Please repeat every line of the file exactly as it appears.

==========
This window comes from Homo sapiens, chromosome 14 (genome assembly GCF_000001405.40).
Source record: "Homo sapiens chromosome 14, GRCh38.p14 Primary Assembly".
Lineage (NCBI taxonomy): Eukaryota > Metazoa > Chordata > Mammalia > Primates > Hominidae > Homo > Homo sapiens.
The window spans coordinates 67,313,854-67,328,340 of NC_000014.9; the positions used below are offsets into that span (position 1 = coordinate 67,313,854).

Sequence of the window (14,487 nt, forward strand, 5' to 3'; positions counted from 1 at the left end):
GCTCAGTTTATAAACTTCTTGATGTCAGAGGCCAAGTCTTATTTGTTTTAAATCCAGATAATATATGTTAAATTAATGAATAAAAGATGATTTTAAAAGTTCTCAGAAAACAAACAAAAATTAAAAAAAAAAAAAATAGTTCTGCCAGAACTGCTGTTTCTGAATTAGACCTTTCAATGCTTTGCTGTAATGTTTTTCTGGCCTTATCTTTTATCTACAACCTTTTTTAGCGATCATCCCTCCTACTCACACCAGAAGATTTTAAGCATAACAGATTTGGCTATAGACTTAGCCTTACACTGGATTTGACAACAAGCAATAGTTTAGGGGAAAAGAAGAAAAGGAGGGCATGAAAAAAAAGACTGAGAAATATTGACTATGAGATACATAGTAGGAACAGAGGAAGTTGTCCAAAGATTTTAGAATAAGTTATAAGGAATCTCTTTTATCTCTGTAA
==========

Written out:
This window comes from Homo sapiens, chromosome 14 (genome assembly GCF_000001405.40).
Source record: "Homo sapiens chromosome 14, GRCh38.p14 Primary Assembly".
Lineage (NCBI taxonomy): Eukaryota > Metazoa > Chordata > Mammalia > Primates > Hominidae > Homo > Homo sapiens.
The window spans coordinates 67,313,854-67,328,340 of NC_000014.9; the positions used below are offsets into that span (position 1 = coordinate 67,313,854).

Sequence of the window (14,487 nt, forward strand, 5' to 3'; positions counted from 1 at the left end):
GCTCAGTTTATAAACTTCTTGATGTCAGAGGCCAAGTCTTATTTGTTTTAAATCCAGATAATATATGTTAAATTAATGAATAAAAGATGATTTTAAAAGTTCTCAGAAAACAAACAAAAATTAAAAAAAAAAAAAATAGTTCTGCCAGAACTGCTGTTTCTGAATTAGACCTTTCAATGCTTTGCTGTAATGTTTTTCTGGCCTTATCTTTTATCTACAACCTTTTTTAGCGATCATCCCTCCTACTCACACCAGAAGATTTTAAGCATAACAGATTTGGCTATAGACTTAGCCTTACACTGGATTTGACAACAAGCAATAGTTTAGGGGAAAAGAAGAAAAGGAGGGCATGAAAAAAAAGACTGAGAAATATTGACTATGAGATACATAGTAGGAACAGAGGAAGTTGTCCAAAGATTTTAGAATAAGTTATAAGGAATCTCTTTTATCTCTGTAA